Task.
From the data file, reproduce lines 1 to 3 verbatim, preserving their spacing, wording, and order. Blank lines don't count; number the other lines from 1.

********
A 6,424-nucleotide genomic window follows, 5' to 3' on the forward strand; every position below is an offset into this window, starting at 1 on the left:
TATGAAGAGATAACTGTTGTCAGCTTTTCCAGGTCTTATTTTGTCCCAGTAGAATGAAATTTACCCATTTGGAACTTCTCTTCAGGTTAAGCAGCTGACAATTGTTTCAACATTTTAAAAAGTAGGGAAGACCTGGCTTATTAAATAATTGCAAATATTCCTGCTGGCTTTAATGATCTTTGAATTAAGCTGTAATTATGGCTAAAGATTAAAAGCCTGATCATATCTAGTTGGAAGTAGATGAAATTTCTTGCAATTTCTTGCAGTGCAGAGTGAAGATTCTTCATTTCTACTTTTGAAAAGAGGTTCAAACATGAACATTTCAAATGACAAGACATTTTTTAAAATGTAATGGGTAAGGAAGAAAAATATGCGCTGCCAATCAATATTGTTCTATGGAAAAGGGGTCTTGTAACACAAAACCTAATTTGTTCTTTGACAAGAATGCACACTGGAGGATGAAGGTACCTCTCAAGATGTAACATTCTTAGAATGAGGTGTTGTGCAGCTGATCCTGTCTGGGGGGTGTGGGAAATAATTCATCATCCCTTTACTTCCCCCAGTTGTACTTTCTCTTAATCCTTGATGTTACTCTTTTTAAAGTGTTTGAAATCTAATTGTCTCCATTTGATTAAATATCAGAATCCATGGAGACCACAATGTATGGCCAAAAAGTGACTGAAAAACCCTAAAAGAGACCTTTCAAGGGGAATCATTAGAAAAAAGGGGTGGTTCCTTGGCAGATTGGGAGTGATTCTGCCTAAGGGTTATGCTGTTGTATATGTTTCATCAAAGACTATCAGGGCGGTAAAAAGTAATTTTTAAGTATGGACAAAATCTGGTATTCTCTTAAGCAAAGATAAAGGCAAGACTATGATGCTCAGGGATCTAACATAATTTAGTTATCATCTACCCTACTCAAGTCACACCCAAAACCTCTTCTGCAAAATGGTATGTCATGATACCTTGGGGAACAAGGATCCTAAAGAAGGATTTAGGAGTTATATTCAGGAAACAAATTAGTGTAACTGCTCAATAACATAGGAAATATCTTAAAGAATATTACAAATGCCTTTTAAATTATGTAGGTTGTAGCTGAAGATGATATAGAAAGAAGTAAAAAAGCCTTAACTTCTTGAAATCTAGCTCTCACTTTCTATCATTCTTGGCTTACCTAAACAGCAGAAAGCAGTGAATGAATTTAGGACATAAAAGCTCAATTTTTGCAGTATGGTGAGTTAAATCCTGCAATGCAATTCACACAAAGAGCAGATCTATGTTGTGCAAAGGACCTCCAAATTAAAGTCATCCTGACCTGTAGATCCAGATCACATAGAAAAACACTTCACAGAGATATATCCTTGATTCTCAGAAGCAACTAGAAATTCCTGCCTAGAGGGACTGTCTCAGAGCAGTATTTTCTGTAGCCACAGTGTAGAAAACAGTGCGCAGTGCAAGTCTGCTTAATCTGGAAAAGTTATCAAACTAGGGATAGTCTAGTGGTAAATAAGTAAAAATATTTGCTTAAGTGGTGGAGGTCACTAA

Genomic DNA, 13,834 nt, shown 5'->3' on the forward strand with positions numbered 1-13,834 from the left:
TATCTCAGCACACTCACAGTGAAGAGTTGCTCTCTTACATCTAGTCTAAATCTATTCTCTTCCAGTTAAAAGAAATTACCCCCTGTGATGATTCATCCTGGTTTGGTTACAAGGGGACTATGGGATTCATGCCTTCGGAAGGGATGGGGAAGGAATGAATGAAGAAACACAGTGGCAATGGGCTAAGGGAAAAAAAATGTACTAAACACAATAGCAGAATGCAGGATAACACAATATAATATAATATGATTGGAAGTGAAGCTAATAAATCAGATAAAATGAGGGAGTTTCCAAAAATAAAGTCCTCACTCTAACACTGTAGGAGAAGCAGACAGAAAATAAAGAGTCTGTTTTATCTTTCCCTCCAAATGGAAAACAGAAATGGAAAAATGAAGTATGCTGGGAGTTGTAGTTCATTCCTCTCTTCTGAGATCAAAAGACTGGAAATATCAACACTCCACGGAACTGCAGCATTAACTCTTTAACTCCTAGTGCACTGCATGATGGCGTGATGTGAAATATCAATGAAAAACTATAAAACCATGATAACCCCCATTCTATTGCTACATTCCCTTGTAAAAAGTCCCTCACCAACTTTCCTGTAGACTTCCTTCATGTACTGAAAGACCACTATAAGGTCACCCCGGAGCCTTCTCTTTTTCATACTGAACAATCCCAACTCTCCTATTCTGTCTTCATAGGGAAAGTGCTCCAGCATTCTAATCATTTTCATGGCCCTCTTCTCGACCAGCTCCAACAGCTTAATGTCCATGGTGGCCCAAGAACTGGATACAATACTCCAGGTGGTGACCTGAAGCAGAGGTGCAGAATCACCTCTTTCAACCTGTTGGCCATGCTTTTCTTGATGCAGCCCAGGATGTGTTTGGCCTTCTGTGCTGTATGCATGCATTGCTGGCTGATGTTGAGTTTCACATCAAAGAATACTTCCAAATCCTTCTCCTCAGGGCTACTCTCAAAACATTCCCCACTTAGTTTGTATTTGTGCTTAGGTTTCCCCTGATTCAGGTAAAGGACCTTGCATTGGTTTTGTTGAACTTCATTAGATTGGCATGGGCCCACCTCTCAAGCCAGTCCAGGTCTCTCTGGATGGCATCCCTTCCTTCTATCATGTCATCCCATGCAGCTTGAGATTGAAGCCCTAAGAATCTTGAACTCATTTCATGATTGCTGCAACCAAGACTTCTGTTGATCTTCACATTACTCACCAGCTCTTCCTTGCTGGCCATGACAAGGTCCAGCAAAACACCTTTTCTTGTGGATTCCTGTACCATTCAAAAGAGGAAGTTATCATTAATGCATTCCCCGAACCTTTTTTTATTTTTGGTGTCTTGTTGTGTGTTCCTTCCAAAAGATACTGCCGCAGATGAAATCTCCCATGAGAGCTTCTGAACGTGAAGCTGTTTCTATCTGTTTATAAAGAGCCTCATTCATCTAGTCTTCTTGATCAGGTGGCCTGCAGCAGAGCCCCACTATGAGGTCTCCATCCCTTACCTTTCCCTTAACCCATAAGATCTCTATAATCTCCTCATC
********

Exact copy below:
A 6,424-nucleotide genomic window follows, 5' to 3' on the forward strand; every position below is an offset into this window, starting at 1 on the left:
TATGAAGAGATAACTGTTGTCAGCTTTTCCAGGTCTTATTTTGTCCCAGTAGAATGAAATTTACCCATTTGGAACTTCTCTTCAGGTTAAGCAGCTGACAATTGTTTCAACATTTTAAAAAGTAGGGAAGACCTGGCTTATTAAATAATTGCAAATATTCCTGCTGGCTTTAATGATCTTTGAATTAAGCTGTAATTATGGCTAAAGATTAAAAGCCTGATCATATCTAGTTGGAAGTAGATGAAATTTCTTGCAATTTCTTGCAGTGCAGAGTGAAGATTCTTCATTTCTACTTTTGAAAAGAGGTTCAAACATGAACATTTCAAATGACAAGACATTTTTTAAAATGTAATGGGTAAGGAAGAAAAATATGCGCTGCCAATCAATATTGTTCTATGGAAAAGGGGTCTTGTAACACAAAACCTAATTTGTTCTTTGACAAGAATGCACACTGGAGGATGAAGGTACCTCTCAAGATGTAACATTCTTAGAATGAGGTGTTGTGCAGCTGATCCTGTCTGGGGGGTGTGGGAAATAATTCATCATCCCTTTACTTCCCCCAGTTGTACTTTCTCTTAATCCTTGATGTTACTCTTTTTAAAGTGTTTGAAATCTAATTGTCTCCATTTGATTAAATATCAGAATCCATGGAGACCACAATGTATGGCCAAAAAGTGACTGAAAAACCCTAAAAGAGACCTTTCAAGGGGAATCATTAGAAAAAAGGGGTGGTTCCTTGGCAGATTGGGAGTGATTCTGCCTAAGGGTTATGCTGTTGTATATGTTTCATCAAAGACTATCAGGGCGGTAAAAAGTAATTTTTAAGTATGGACAAAATCTGGTATTCTCTTAAGCAAAGATAAAGGCAAGACTATGATGCTCAGGGATCTAACATAATTTAGTTATCATCTACCCTACTCAAGTCACACCCAAAACCTCTTCTGCAAAATGGTATGTCATGATACCTTGGGGAACAAGGATCCTAAAGAAGGATTTAGGAGTTATATTCAGGAAACAAATTAGTGTAACTGCTCAATAACATAGGAAATATCTTAAAGAATATTACAAATGCCTTTTAAATTATGTAGGTTGTAGCTGAAGATGATATAGAAAGAAGTAAAAAAGCCTTAACTTCTTGAAATCTAGCTCTCACTTTCTATCATTCTTGGCTTACCTAAACAGCAGAAAGCAGTGAATGAATTTAGGACATAAAAGCTCAATTTTTGCAGTATGGTGAGTTAAATCCTGCAATGCAATTCACACAAAGAGCAGATCTATGTTGTGCAAAGGACCTCCAAATTAAAGTCATCCTGACCTGTAGATCCAGATCACATAGAAAAACACTTCACAGAGATATATCCTTGATTCTCAGAAGCAACTAGAAATTCCTGCCTAGAGGGACTGTCTCAGAGCAGTATTTTCTGTAGCCACAGTGTAGAAAACAGTGCGCAGTGCAAGTCTGCTTAATCTGGAAAAGTTATCAAACTAGGGATAGTCTAGTGGTAAATAAGTAAAAATATTTGCTTAAGTGGTGGAGGTCACTAA

Genomic DNA, 13,834 nt, shown 5'->3' on the forward strand with positions numbered 1-13,834 from the left: